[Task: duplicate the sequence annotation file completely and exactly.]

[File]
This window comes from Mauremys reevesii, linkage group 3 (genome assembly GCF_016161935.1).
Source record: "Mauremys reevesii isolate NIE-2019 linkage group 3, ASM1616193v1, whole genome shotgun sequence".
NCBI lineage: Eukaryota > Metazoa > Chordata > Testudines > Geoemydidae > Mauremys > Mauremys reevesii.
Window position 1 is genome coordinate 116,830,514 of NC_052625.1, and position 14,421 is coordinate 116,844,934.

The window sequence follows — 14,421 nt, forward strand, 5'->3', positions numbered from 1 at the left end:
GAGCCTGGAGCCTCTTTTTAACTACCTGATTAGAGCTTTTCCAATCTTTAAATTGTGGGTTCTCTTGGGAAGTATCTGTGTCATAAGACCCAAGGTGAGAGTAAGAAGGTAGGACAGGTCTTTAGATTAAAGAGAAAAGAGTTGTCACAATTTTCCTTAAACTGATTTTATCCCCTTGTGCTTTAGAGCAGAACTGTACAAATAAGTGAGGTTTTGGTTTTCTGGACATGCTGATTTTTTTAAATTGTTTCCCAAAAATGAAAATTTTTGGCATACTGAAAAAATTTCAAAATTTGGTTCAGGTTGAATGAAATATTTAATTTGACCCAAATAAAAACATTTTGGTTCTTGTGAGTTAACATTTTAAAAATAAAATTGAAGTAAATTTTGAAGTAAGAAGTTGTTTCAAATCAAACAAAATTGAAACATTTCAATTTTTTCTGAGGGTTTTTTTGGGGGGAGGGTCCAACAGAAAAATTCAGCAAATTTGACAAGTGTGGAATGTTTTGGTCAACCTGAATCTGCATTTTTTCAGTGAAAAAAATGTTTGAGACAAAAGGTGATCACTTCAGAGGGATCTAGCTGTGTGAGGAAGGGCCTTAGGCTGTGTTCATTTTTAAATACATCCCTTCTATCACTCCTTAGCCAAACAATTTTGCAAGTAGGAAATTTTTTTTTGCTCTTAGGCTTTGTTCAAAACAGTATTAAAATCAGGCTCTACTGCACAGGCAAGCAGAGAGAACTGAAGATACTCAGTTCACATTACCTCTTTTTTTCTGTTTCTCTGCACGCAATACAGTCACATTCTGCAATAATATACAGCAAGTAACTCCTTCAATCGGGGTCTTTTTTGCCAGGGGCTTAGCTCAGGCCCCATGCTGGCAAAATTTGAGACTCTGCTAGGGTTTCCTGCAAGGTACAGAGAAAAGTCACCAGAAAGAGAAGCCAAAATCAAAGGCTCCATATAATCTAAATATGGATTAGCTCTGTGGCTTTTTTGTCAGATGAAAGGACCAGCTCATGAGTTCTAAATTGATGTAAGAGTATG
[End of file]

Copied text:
This window comes from Mauremys reevesii, linkage group 3 (genome assembly GCF_016161935.1).
Source record: "Mauremys reevesii isolate NIE-2019 linkage group 3, ASM1616193v1, whole genome shotgun sequence".
NCBI lineage: Eukaryota > Metazoa > Chordata > Testudines > Geoemydidae > Mauremys > Mauremys reevesii.
Window position 1 is genome coordinate 116,830,514 of NC_052625.1, and position 14,421 is coordinate 116,844,934.

The window sequence follows — 14,421 nt, forward strand, 5'->3', positions numbered from 1 at the left end:
GAGCCTGGAGCCTCTTTTTAACTACCTGATTAGAGCTTTTCCAATCTTTAAATTGTGGGTTCTCTTGGGAAGTATCTGTGTCATAAGACCCAAGGTGAGAGTAAGAAGGTAGGACAGGTCTTTAGATTAAAGAGAAAAGAGTTGTCACAATTTTCCTTAAACTGATTTTATCCCCTTGTGCTTTAGAGCAGAACTGTACAAATAAGTGAGGTTTTGGTTTTCTGGACATGCTGATTTTTTTAAATTGTTTCCCAAAAATGAAAATTTTTGGCATACTGAAAAAATTTCAAAATTTGGTTCAGGTTGAATGAAATATTTAATTTGACCCAAATAAAAACATTTTGGTTCTTGTGAGTTAACATTTTAAAAATAAAATTGAAGTAAATTTTGAAGTAAGAAGTTGTTTCAAATCAAACAAAATTGAAACATTTCAATTTTTTCTGAGGGTTTTTTTGGGGGGAGGGTCCAACAGAAAAATTCAGCAAATTTGACAAGTGTGGAATGTTTTGGTCAACCTGAATCTGCATTTTTTCAGTGAAAAAAATGTTTGAGACAAAAGGTGATCACTTCAGAGGGATCTAGCTGTGTGAGGAAGGGCCTTAGGCTGTGTTCATTTTTAAATACATCCCTTCTATCACTCCTTAGCCAAACAATTTTGCAAGTAGGAAATTTTTTTTTGCTCTTAGGCTTTGTTCAAAACAGTATTAAAATCAGGCTCTACTGCACAGGCAAGCAGAGAGAACTGAAGATACTCAGTTCACATTACCTCTTTTTTTCTGTTTCTCTGCACGCAATACAGTCACATTCTGCAATAATATACAGCAAGTAACTCCTTCAATCGGGGTCTTTTTTGCCAGGGGCTTAGCTCAGGCCCCATGCTGGCAAAATTTGAGACTCTGCTAGGGTTTCCTGCAAGGTACAGAGAAAAGTCACCAGAAAGAGAAGCCAAAATCAAAGGCTCCATATAATCTAAATATGGATTAGCTCTGTGGCTTTTTTGTCAGATGAAAGGACCAGCTCATGAGTTCTAAATTGATGTAAGAGTATG